Lucchese is not the only one to claim credit for the drone attack, but the fact that he boldly announces this from a neighboring country is significant. Soon after the attack, President Maduro issued a statement blaming outgoing Colombian President Juan Manuel Santos for the deed. The comments by Bayle in Miami also implicate the United States. Normal responses of the Colombian and U.S. governments to such an incident would be to act against these two individuals, who have just confessed publically to criminal actions. Yet neither the Colombian nor the U.S. government has taken action. So even though U.S. National Security Advisor John Bolton claims that the United States has no intention of invading Venezuela or overthrowing its government, both our government and Colombia’s are heavily implicated.

On Tuesday, August 14, Venezuelan Attorney General Tarek William Saab announced that the number of specific individuals who have been implicated in the drone plot has risen to 34. At that time, arrest warrants had been issued for 17 of the 34; the names of some have been handed over to Interpol. The Venezuelan government has also accused another former legislator, Julio Borges, of being involved in the conspiracy. Borges is evidently also living in Colombia, so Venezuela has asked Interpol to issue a “red note” warrant asking Colombia to extradite him back to Venezuela.

Some of the people on Saab’s list are quite high-ranking political and military figures. A member of the National Assembly from Tachira state on the Colombia-Venezuela border, Juan Requesens, has been arrested and charged with “treason, terrorism, association to commit a crime, and homicide.” In the last few years, Tachira, and its capital San Cristobal, have been hotbeds of right-wing radicalism and have been the scene of particularly violent opposition rioting. Several high-ranking military officers have also been arrested.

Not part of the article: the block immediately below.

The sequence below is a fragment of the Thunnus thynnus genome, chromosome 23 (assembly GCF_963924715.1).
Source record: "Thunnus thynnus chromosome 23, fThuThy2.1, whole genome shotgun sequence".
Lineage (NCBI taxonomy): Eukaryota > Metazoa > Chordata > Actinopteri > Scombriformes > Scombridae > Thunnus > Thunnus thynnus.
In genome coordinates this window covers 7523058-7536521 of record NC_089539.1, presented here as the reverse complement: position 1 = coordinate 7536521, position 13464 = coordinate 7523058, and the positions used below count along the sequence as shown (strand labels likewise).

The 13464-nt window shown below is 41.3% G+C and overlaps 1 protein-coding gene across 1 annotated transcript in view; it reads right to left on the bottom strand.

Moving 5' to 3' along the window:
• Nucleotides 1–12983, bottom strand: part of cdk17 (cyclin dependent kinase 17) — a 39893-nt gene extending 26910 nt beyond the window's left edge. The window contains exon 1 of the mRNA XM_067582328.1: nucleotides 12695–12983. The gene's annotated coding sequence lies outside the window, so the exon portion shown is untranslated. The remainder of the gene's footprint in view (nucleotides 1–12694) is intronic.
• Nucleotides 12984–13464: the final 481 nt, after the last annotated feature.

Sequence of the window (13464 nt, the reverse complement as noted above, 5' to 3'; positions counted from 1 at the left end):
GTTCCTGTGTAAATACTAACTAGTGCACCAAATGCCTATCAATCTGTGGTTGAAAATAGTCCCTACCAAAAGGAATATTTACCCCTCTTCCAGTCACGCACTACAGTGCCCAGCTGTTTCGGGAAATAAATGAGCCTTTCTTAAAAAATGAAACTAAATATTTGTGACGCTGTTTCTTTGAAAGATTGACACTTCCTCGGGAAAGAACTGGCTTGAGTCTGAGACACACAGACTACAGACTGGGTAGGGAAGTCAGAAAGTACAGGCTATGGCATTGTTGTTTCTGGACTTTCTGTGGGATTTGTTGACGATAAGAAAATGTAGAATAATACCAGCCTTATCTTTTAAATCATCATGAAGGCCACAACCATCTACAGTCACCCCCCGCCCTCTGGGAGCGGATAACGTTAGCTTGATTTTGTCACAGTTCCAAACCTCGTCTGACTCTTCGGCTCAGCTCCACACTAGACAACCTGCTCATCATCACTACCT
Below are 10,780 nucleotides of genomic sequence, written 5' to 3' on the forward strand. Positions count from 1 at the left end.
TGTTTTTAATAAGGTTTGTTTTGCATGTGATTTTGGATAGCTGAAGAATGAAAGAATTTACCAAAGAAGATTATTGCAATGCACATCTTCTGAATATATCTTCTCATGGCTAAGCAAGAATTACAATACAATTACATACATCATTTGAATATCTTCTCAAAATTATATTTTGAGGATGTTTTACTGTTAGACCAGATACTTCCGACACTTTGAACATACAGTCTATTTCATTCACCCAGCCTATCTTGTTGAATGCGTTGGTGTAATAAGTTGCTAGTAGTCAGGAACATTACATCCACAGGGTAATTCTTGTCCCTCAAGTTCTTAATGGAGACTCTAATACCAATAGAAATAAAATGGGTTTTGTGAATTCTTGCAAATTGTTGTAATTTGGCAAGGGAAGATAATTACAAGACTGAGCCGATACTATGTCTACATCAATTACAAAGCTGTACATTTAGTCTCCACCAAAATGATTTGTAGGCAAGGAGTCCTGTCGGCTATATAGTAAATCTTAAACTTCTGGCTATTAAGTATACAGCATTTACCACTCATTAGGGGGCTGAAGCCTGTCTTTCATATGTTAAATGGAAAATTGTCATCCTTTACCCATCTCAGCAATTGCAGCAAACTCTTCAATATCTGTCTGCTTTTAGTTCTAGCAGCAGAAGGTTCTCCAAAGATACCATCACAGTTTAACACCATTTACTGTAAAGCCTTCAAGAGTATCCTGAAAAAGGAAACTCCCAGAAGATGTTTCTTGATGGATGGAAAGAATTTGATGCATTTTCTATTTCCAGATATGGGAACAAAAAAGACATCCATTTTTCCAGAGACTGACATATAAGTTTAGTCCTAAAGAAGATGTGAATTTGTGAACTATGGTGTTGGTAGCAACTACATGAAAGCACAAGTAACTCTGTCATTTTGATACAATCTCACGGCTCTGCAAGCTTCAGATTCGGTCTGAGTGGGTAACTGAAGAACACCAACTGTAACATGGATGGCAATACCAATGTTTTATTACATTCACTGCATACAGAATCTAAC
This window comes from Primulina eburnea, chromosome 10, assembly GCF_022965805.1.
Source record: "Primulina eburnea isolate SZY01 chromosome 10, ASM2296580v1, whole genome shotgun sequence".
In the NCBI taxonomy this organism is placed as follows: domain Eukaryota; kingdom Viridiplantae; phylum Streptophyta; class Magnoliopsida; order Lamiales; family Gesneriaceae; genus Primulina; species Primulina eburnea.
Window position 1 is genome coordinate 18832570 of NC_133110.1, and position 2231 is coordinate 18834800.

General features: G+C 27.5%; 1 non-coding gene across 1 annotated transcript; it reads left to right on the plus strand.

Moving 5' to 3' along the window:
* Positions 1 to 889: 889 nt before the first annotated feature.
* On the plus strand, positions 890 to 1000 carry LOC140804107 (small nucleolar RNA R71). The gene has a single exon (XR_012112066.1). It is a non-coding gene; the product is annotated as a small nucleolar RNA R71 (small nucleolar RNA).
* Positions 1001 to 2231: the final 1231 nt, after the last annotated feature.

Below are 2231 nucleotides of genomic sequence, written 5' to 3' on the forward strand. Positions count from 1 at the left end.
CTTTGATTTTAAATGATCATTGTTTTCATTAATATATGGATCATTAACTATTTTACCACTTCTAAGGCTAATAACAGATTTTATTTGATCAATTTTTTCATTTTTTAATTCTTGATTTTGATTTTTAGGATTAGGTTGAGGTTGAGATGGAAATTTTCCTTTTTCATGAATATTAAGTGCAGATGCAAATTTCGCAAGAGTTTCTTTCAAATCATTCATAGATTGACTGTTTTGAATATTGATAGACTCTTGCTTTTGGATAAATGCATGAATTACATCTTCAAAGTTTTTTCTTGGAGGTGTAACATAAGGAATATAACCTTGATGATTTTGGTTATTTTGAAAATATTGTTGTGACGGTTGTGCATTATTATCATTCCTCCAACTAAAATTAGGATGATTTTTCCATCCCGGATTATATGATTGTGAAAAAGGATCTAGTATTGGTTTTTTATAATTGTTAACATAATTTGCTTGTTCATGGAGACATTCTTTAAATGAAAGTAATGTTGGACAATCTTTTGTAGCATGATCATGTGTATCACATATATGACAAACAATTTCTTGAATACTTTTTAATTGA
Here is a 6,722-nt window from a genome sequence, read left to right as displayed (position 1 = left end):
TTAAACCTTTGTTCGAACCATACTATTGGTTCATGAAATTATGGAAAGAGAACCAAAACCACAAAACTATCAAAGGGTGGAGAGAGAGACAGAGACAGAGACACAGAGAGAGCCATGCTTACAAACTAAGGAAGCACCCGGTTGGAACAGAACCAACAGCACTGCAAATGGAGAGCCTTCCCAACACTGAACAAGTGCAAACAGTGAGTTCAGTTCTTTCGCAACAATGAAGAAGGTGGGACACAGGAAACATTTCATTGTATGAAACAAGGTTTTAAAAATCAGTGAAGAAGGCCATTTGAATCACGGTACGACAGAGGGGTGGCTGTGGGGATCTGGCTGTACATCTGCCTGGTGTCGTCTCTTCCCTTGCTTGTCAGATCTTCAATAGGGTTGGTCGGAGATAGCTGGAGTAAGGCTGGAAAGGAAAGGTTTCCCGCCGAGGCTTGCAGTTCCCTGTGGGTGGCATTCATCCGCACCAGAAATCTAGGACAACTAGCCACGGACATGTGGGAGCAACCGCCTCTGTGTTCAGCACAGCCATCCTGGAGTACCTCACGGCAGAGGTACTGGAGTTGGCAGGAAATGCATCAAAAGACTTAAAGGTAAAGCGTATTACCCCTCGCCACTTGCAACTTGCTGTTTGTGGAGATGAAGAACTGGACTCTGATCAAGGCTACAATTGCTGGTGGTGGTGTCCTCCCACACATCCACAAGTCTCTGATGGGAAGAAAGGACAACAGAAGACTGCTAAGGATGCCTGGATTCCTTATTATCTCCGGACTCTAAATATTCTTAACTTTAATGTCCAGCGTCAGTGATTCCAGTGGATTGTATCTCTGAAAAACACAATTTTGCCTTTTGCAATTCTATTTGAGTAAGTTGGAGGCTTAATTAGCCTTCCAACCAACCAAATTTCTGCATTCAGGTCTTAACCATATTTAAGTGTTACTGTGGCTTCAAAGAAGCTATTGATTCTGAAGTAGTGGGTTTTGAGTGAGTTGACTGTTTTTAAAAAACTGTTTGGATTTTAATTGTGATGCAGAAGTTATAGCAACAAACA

On August 7, an extreme right-winger, Ivan Duque, was sworn in as president of Colombia. Duque is an ally of far right-wing former President Alvaro Uribe and thus can be expected to intensify his country’s hostility to Venezuela.  And under President Trump, the United States is far more likely to fan the flames of conflict than to try to calm tensions or stay out. Far from it, a year ago Trump reportedly asked his aides why the United States could not simply invade Venezuela.

This  weekend, U.S. Defense Secretary Jim “Mad Dog” Mattis was in Colombia, ostensibly on a humanitarian mission. He used the occasion to praise Colombia and blast Venezuela. Whether such Trump administration blasts are going to be purely verbal, and not something worse, in the coming weeks and months remains to be seen.


CONTRIBUTOR

Emile Schepers
Emile Schepers

Emile Schepers is a veteran civil and immigrant rights activist. Emile Schepers was born in South Africa and has a doctorate in cultural anthropology from Northwestern University. He has worked as a researcher and activist in urban, working-class communities in Chicago since 1966. He is active in the struggle for immigrant rights, in solidarity with the Cuban Revolution and a number of other issues. He now writes from Northern Virginia.